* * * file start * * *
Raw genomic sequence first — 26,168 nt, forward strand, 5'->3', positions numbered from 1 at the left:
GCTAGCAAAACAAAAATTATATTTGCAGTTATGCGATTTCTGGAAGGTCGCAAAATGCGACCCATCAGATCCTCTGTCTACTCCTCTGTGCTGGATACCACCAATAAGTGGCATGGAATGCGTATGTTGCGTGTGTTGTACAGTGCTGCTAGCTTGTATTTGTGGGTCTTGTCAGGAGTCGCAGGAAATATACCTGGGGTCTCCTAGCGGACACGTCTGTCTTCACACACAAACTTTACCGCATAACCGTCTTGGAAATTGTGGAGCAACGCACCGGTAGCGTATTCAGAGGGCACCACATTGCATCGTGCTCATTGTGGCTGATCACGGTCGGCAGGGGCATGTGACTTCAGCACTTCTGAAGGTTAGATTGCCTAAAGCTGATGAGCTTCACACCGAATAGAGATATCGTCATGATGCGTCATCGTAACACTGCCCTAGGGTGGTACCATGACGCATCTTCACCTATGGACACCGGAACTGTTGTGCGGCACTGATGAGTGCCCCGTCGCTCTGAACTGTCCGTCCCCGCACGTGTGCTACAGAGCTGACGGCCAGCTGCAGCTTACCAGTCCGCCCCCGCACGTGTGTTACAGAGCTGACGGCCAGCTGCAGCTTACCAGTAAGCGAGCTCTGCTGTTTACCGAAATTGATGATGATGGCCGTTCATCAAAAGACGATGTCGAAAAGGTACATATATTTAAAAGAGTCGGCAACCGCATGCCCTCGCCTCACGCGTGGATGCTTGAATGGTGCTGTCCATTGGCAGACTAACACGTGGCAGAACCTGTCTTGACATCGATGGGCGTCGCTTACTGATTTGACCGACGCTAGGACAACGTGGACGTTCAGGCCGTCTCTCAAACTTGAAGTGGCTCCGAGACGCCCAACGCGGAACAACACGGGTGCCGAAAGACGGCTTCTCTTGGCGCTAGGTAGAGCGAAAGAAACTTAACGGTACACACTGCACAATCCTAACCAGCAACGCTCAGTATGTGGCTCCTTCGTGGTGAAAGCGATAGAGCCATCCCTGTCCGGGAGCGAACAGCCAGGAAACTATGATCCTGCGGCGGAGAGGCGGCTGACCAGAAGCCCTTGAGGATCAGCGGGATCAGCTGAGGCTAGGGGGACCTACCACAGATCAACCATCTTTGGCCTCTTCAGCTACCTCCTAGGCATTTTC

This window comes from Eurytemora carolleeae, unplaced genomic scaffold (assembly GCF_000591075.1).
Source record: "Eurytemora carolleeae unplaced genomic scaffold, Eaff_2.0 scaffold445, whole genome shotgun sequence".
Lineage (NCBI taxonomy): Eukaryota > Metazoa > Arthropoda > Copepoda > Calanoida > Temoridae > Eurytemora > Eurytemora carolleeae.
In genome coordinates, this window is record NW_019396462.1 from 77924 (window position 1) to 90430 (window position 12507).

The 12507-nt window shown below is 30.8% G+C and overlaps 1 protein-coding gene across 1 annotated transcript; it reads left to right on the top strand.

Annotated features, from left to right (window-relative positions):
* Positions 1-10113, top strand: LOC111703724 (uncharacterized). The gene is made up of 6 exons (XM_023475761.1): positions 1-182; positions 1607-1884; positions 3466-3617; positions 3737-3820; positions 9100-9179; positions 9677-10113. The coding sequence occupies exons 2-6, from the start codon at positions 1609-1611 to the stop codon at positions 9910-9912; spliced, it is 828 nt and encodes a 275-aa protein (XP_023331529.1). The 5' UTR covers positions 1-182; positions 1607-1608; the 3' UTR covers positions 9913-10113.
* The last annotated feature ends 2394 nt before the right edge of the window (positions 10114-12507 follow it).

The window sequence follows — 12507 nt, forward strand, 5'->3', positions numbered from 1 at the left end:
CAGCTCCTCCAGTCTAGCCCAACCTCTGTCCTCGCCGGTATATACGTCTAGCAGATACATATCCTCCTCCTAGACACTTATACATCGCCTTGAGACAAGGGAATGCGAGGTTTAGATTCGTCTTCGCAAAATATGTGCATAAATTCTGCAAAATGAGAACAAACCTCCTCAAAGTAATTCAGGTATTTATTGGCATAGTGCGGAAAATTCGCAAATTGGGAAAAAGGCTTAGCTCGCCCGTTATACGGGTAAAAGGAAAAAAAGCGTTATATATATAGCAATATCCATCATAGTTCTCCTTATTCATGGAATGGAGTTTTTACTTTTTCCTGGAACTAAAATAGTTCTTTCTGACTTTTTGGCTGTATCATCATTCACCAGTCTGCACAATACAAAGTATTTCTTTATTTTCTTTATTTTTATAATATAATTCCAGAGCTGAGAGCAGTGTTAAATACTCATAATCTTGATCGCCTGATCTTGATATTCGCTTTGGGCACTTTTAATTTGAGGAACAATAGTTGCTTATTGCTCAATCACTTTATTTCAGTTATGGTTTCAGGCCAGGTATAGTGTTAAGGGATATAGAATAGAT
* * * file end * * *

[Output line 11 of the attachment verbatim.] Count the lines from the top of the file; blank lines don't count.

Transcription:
The window sequence follows — 12507 nt, forward strand, 5'->3', positions numbered from 1 at the left end: